The state of the Atlanta Falcons’ linebacker position got a bit more dire thanks to the impending loss of free agent Sean Weatherspoon. Upgrading the position group was already a priority, but will become an even bigger one should Weatherspoon depart.
One could certainly argue that the Falcons featured the league’s least effective group of linebackers in 2014. A large part of that was due to the injury that put Weatherspoon down for the entire season in June. The Falcons failed to fill that void last season, and it will likely be a priority of new head coach Dan Quinn to correct that mistake this offseason.
Weatherspoon would fit well as the weak-side linebacker in Quinn’s scheme, which emphasizes athleticism, speed and physicality at the position, traits that Weatherspoon has in abundance. The scheme Quinn ran in Seattle asked its linebackers to play a lot in space, lining up both in man and zone coverage. This puts an emphasis on athletic linebackers that can run with running backs, tight ends and receivers in the open field. Weatherspoon was one of the few linebackers already on the Falcons’ roster that fit this bill.
As things stand today, Joplo Bartu would be slated to replace Spoon on the weak side. Bartu also possesses the athletic traits to be successful in the new scheme. He should benefit from the simplification of the scheme, as he often struggled in 2014 with the mental aspect of playing linebacker. That led to the Falcons employing Prince Shembo at inside linebacker for a large part of 2014, despite the fact that he was playing that position for the first time in his career. That was just a strong indicator of Bartu’s limitations, as the team didn’t think having a completely green rookie was a downgrade. But despite expected improvement from Bartu, the Falcons are almost certainly going to look at adding someone to replace Weatherspoon as a starter this offseason.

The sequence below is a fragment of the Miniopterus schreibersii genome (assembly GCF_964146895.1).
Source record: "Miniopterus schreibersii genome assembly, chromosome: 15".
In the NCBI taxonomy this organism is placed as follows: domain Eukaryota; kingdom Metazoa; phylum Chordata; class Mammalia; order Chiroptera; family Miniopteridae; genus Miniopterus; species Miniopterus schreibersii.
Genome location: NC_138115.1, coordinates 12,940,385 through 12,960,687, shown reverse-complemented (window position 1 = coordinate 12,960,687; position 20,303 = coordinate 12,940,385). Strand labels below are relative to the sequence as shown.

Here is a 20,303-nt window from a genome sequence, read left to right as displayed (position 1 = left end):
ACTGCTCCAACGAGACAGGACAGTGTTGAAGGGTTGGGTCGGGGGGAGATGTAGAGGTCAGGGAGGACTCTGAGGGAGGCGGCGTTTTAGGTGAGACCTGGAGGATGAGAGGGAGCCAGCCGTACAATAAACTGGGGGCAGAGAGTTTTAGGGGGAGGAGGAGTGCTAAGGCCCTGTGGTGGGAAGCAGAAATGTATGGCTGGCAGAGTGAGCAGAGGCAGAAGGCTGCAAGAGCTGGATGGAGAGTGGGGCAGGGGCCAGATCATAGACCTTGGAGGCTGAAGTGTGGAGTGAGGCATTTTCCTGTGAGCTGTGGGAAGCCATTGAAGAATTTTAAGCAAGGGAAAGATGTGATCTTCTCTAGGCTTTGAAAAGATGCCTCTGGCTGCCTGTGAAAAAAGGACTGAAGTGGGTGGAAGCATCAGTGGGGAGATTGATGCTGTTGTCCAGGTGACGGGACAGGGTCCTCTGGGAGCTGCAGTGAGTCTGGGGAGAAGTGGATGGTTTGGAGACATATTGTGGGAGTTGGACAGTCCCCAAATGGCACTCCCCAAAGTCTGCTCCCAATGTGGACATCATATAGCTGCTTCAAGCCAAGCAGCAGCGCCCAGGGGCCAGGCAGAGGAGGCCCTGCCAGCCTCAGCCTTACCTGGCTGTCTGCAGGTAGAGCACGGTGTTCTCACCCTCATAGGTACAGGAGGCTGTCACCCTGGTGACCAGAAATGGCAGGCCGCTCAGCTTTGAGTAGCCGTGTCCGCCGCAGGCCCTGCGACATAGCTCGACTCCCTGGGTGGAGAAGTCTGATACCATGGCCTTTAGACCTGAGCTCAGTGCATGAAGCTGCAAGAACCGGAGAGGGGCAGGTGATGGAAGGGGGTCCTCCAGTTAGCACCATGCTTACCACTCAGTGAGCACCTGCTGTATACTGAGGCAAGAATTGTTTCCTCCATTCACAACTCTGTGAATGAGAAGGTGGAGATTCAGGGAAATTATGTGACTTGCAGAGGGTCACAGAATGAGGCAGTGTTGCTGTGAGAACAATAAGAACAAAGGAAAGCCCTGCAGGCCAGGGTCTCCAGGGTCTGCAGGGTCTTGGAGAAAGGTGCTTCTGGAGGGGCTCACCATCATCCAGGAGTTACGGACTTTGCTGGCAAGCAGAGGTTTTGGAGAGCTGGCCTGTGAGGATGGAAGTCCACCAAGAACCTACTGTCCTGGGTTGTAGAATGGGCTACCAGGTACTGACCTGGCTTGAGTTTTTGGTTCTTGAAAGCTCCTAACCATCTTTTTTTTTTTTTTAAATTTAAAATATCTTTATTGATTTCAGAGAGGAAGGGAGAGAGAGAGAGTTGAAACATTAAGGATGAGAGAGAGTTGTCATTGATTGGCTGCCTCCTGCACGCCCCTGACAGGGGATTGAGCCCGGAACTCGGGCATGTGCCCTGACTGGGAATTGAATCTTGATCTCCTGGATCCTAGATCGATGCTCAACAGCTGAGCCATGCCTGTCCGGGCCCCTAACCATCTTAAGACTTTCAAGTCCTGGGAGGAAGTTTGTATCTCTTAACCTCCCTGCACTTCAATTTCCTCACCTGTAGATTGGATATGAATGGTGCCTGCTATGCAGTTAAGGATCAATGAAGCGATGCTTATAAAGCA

Even if they retain Weatherspoon, adding depth on the weak side was going to be a priority given the veteran’s inability to stay healthy. Spoon has missed a combined 33 games over the course of his five-year career, including 25 over the past two seasons. Such depth could be developed as an insurance policy in the event that Weatherspoon went down with injury again.
Had the Falcons retained Weatherspoon, they could have concentrated on upgrading the other two spots at linebacker this offseason. Shembo is expected to move to the strong side in the new scheme after spending his rookie playing inside on the weak side. Shembo has enough athleticism and physicality to become a starter for the Falcons in 2015, but he will have to reestablish himself as a long-term option. With a brand new coaching staff that has no loyalty to him, he will no longer get the benefit of the doubt.
While Paul Worrilow was the leader of this group last season in the absence of Weatherspoon, his poor performance in 2014 makes the middle linebacker spot also in need of an upgrade. Worrilow’s best traits are his toughness and instincts, but he leaves a lot to be desired from the neck down in terms of athletic and physical traits. So much so that it’ll be interesting to see if the new coaching staff views him as a long-term starter or like Shembo, more of a stopgap. Compared to players Quinn coached in Seattle, Worrilow is more reminiscent of special teams ace and backup middle linebacker Heath Farwell than starter Bobby Wagner.